The spectre of climate change is causing some people to reject outright the thought of ever having a child, while others plan very deliberately on two—as a safeguard against a single child ever having “to face an environmental collapse alone”.
Those were some of the heart-wrenching responses from a dozen interviews with people aged 18 to 43 conducted by Conceivable Future, an organization that highlights how climate change is limiting reproductive choices.
The interviews revealed “a sense of being saddled with painful ethical questions that previous generations did not have to confront,” the New York Times reports. “Some worry about the quality of life children born today will have as shorelines flood, wildfires rage, and extreme weather becomes more common. Others are acutely aware that having a child is one of the costliest actions they can take environmentally.”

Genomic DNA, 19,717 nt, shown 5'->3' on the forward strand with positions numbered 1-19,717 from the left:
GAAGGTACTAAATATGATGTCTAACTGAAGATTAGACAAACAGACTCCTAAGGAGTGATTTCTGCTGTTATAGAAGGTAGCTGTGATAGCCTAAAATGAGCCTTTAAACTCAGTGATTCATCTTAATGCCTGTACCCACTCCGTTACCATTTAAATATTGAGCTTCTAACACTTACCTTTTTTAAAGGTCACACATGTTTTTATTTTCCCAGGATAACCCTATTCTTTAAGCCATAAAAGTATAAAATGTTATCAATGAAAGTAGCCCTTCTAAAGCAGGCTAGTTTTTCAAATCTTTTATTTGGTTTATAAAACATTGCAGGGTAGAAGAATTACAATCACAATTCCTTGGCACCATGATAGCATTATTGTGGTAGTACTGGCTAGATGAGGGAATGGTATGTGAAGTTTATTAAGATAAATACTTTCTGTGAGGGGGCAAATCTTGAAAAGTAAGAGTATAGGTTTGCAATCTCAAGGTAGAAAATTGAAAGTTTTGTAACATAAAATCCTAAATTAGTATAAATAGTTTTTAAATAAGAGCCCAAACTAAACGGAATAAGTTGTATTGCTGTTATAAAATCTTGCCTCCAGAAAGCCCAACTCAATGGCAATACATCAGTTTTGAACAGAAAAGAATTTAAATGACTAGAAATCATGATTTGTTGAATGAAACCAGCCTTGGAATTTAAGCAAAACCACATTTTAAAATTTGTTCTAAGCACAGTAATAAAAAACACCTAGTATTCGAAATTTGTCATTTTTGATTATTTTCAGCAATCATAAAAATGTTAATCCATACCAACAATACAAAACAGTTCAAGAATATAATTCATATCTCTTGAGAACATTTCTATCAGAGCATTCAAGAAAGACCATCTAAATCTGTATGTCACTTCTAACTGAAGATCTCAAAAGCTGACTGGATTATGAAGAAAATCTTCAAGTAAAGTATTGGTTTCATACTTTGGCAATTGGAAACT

Notably, “the people thinking about these issues fit no single profile,” the Times adds. “They are women and men, liberal and conservative. They come from many regions and religions.”
There’s Allison Guy, 32, who works for a marine conservation non-profit and doesn’t want to be left wondering if her child is “going to live in some kind of ‘Mad Max’ dystopia.”
Another interviewee, Cate Mumford, 28, is a member of the Church of Latter Day Saints who, torn between her god’s commandment to “multiply and replenish the earth” and the doctrine that “we are stewards of the earth,” has chosen the latter. She and her husband plan to eventually adopt a child.
Others, the Times notes, are carefully limiting the size of their families to avoid the environmental impact of larger homes and longer commutes.
And then there is Ohio youth leader Perry Miller, who found that “once she had her first child, climate change made a second feel more urgent.”
“Someday, my husband and I will be gone,” she said. “If my daughter has to face the end of the world as we know it, I want her to have her brother there.”